If you're using Wi-Fi, update it to the latest encryption standard. Some Seattle wardriving victims had enabled Wired Equivalent Privacy (WEP), an easily cracked algorithm that fell out of favor almost 10 years ago, and thought their networks were secure. WPA2, the current standard, has a longer encryption key that is more difficult to break into. To make your data even safer, create a nonsense password with numbers, special characters and capital letters. Says Cullen, "They'd need a computer working on it for a million years to crack the code."
Install anti-malware and anti-virus protection.
When wardrivers are successful in cracking a wireless network, they can log in and infect connected computers with malicious software or viruses. But it doesn't take a Wi-Fi connection to plant this software; spam e-mails and harmful websites push it to computers all the time, and if the efforts are successful, the malware can install code that runs in the background, capturing keystrokes and login information and relaying it to the hackers. According to Verizon's study, malware was used in nearly half of data breaches in 2010 and was responsible for almost 80 percent of records stolen.
"That's probably the No. 1 money-generating technique the bad guys use," SANS Institute's Spitzner says. "Anytime you visit any type of website that requires a login and password--Facebook, your bank, payroll, whatever--malware will harvest your information and send it to the bad guy," he says. "The bad guy will turn right around, log in as you and do all his evil stuff."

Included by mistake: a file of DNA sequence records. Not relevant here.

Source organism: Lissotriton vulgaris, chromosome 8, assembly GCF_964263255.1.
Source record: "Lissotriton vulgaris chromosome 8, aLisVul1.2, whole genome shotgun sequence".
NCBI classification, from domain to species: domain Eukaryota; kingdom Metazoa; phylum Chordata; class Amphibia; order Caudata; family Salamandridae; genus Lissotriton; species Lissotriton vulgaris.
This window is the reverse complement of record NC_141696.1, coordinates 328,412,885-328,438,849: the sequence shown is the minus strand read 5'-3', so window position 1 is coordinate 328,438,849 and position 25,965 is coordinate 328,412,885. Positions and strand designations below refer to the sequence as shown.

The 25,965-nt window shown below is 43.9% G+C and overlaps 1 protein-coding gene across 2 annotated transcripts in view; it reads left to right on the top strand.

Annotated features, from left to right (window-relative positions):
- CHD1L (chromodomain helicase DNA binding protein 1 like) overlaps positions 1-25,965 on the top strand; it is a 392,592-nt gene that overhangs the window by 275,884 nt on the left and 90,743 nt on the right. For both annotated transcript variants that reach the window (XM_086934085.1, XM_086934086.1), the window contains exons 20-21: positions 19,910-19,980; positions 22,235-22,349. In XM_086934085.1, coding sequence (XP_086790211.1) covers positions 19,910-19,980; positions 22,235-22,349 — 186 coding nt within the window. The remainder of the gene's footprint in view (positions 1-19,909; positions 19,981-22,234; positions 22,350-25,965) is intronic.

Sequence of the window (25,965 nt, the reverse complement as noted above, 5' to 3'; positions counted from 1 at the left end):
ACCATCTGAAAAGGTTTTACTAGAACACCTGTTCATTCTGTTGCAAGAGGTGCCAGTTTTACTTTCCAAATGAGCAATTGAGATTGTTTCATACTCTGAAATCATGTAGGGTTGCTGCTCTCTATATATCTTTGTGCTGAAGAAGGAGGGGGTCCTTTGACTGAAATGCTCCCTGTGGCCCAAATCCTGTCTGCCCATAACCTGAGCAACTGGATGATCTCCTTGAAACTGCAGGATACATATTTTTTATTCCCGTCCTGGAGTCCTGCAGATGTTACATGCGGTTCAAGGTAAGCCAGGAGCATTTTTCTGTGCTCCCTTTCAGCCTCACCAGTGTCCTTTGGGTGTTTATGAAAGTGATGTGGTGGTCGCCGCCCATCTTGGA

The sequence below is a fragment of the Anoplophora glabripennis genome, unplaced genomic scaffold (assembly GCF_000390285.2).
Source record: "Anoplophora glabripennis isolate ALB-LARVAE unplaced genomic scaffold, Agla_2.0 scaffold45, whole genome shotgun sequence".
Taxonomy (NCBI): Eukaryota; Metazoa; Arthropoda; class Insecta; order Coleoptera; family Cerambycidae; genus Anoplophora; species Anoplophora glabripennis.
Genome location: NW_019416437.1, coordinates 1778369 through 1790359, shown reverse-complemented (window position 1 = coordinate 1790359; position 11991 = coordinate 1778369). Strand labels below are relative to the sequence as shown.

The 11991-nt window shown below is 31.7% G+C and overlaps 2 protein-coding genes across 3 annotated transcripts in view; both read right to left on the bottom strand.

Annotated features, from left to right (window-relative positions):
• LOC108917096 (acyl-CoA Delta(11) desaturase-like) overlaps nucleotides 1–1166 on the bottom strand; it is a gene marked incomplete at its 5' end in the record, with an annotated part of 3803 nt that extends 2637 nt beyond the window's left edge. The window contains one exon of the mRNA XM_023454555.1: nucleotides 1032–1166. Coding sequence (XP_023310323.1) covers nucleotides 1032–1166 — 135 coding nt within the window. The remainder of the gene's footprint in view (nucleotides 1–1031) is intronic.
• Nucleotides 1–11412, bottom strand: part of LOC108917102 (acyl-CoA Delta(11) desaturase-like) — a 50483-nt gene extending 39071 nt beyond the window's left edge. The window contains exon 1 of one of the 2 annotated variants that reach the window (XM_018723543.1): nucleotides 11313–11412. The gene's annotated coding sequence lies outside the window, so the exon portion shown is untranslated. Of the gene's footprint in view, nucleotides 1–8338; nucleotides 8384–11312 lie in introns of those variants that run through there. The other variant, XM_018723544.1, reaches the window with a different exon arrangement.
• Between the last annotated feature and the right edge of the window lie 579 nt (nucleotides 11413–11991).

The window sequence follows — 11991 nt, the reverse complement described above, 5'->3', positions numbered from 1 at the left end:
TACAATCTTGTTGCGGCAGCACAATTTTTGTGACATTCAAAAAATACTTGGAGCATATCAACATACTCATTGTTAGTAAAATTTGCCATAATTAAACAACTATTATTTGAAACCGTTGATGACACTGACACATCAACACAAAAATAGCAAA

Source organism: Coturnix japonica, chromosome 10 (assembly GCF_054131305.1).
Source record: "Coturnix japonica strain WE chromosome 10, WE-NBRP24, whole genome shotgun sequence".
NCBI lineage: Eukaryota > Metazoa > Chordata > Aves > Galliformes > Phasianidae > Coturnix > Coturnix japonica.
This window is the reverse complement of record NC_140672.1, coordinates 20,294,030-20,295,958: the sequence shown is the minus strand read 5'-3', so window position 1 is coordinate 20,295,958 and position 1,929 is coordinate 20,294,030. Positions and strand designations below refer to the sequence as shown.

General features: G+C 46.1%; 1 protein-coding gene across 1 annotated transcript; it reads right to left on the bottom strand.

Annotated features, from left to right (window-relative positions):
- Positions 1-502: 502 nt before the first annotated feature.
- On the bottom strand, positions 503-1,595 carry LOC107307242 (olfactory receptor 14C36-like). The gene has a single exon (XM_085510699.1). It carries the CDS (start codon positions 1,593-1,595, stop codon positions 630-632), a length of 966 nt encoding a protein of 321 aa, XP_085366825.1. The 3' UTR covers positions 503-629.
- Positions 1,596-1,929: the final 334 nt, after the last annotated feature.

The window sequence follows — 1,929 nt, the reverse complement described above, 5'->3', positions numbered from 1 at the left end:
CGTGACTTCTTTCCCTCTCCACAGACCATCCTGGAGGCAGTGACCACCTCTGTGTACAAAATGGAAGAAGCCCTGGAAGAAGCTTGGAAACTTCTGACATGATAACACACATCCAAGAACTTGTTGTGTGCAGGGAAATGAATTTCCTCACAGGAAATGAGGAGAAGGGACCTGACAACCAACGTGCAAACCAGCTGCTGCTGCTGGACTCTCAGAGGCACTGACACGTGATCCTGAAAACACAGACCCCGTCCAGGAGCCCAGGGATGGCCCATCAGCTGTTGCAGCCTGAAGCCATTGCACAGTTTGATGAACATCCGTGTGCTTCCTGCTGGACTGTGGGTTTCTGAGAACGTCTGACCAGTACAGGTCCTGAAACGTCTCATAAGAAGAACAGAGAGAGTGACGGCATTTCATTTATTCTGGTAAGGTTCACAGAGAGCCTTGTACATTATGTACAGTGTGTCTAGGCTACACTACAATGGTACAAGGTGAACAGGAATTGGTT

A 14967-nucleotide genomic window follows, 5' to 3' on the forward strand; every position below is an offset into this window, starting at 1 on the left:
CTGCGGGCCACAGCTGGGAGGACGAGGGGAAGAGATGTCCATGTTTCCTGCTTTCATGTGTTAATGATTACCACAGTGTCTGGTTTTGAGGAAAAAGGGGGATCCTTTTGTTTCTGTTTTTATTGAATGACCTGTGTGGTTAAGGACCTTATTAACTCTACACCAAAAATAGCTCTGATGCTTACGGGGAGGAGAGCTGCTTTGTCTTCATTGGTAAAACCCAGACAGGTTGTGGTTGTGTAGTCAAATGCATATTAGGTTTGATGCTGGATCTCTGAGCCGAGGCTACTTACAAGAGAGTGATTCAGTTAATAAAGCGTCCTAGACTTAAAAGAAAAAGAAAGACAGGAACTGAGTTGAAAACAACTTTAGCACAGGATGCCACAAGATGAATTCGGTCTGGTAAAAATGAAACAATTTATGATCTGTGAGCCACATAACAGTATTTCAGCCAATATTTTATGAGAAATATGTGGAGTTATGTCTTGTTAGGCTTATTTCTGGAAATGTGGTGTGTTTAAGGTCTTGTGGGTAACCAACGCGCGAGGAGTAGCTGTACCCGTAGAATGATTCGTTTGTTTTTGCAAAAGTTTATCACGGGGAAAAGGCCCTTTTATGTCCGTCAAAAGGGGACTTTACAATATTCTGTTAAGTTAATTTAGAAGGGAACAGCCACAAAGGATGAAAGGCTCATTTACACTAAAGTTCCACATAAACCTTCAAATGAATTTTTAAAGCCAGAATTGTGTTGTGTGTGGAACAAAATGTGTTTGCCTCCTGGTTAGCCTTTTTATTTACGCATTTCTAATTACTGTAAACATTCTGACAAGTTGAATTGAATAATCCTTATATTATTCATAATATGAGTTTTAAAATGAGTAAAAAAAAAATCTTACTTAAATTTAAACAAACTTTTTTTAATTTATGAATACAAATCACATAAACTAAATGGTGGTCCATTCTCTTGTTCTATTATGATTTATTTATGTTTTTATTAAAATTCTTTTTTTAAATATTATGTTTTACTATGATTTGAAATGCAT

Most malware is installed through network security hacks, but being vigilant about cybercrime is as much about anticipating tomorrow's threats as it is defending against today's. E-mail phishing, spoofing and apps that access social media accounts are popping up with increasing regularity. Loading anti-malware and anti-virus protection on your machines--that goes for mobile devices as well--and running it after every software install can help ensure these threats don't take. Also, keeping programs and hardware up to date--from upgrading to newer routers and computers to immediately installing browser updates--blocks malicious worms that thrive in older equipment and out-of-date software.
Educate your employees.